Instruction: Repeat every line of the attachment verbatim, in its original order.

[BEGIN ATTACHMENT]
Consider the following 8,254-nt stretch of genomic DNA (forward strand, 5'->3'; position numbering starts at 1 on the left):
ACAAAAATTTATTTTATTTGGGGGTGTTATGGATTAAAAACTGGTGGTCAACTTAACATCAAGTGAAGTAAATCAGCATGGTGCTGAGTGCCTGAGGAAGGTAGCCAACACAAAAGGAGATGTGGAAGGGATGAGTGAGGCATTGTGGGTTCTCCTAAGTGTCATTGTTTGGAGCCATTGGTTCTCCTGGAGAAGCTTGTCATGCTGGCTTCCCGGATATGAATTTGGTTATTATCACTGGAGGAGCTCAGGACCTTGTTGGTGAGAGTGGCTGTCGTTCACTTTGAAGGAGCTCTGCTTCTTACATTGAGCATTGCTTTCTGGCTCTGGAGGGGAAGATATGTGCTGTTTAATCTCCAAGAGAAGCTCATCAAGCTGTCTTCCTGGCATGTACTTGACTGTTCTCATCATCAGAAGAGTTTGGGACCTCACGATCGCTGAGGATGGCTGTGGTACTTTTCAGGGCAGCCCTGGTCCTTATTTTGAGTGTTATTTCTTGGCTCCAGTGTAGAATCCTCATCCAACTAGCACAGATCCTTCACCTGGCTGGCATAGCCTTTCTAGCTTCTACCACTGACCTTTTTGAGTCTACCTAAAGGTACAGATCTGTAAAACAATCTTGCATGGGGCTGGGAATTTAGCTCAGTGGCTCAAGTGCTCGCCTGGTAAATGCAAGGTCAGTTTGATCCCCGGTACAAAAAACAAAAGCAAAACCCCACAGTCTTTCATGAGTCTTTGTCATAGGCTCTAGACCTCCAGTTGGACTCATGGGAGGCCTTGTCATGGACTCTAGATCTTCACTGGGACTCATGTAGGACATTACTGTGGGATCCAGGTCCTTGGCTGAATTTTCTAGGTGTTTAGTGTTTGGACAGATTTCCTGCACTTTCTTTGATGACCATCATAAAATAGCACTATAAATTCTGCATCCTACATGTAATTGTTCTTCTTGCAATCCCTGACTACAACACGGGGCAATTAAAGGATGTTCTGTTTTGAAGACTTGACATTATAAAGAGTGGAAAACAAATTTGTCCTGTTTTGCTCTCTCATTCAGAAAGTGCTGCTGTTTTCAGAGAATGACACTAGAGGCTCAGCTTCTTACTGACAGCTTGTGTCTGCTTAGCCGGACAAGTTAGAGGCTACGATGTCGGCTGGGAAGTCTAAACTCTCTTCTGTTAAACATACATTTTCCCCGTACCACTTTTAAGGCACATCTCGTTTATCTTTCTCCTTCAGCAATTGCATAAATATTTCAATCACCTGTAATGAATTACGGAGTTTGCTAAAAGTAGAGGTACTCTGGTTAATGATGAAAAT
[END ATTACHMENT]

Consider the following 8,254-nt stretch of genomic DNA (forward strand, 5'->3'; position numbering starts at 1 on the left):
ACAAAAATTTATTTTATTTGGGGGTGTTATGGATTAAAAACTGGTGGTCAACTTAACATCAAGTGAAGTAAATCAGCATGGTGCTGAGTGCCTGAGGAAGGTAGCCAACACAAAAGGAGATGTGGAAGGGATGAGTGAGGCATTGTGGGTTCTCCTAAGTGTCATTGTTTGGAGCCATTGGTTCTCCTGGAGAAGCTTGTCATGCTGGCTTCCCGGATATGAATTTGGTTATTATCACTGGAGGAGCTCAGGACCTTGTTGGTGAGAGTGGCTGTCGTTCACTTTGAAGGAGCTCTGCTTCTTACATTGAGCATTGCTTTCTGGCTCTGGAGGGGAAGATATGTGCTGTTTAATCTCCAAGAGAAGCTCATCAAGCTGTCTTCCTGGCATGTACTTGACTGTTCTCATCATCAGAAGAGTTTGGGACCTCACGATCGCTGAGGATGGCTGTGGTACTTTTCAGGGCAGCCCTGGTCCTTATTTTGAGTGTTATTTCTTGGCTCCAGTGTAGAATCCTCATCCAACTAGCACAGATCCTTCACCTGGCTGGCATAGCCTTTCTAGCTTCTACCACTGACCTTTTTGAGTCTACCTAAAGGTACAGATCTGTAAAACAATCTTGCATGGGGCTGGGAATTTAGCTCAGTGGCTCAAGTGCTCGCCTGGTAAATGCAAGGTCAGTTTGATCCCCGGTACAAAAAACAAAAGCAAAACCCCACAGTCTTTCATGAGTCTTTGTCATAGGCTCTAGACCTCCAGTTGGACTCATGGGAGGCCTTGTCATGGACTCTAGATCTTCACTGGGACTCATGTAGGACATTACTGTGGGATCCAGGTCCTTGGCTGAATTTTCTAGGTGTTTAGTGTTTGGACAGATTTCCTGCACTTTCTTTGATGACCATCATAAAATAGCACTATAAATTCTGCATCCTACATGTAATTGTTCTTCTTGCAATCCCTGACTACAACACGGGGCAATTAAAGGATGTTCTGTTTTGAAGACTTGACATTATAAAGAGTGGAAAACAAATTTGTCCTGTTTTGCTCTCTCATTCAGAAAGTGCTGCTGTTTTCAGAGAATGACACTAGAGGCTCAGCTTCTTACTGACAGCTTGTGTCTGCTTAGCCGGACAAGTTAGAGGCTACGATGTCGGCTGGGAAGTCTAAACTCTCTTCTGTTAAACATACATTTTCCCCGTACCACTTTTAAGGCACATCTCGTTTATCTTTCTCCTTCAGCAATTGCATAAATATTTCAATCACCTGTAATGAATTACGGAGTTTGCTAAAAGTAGAGGTACTCTGGTTAATGATGAAAAT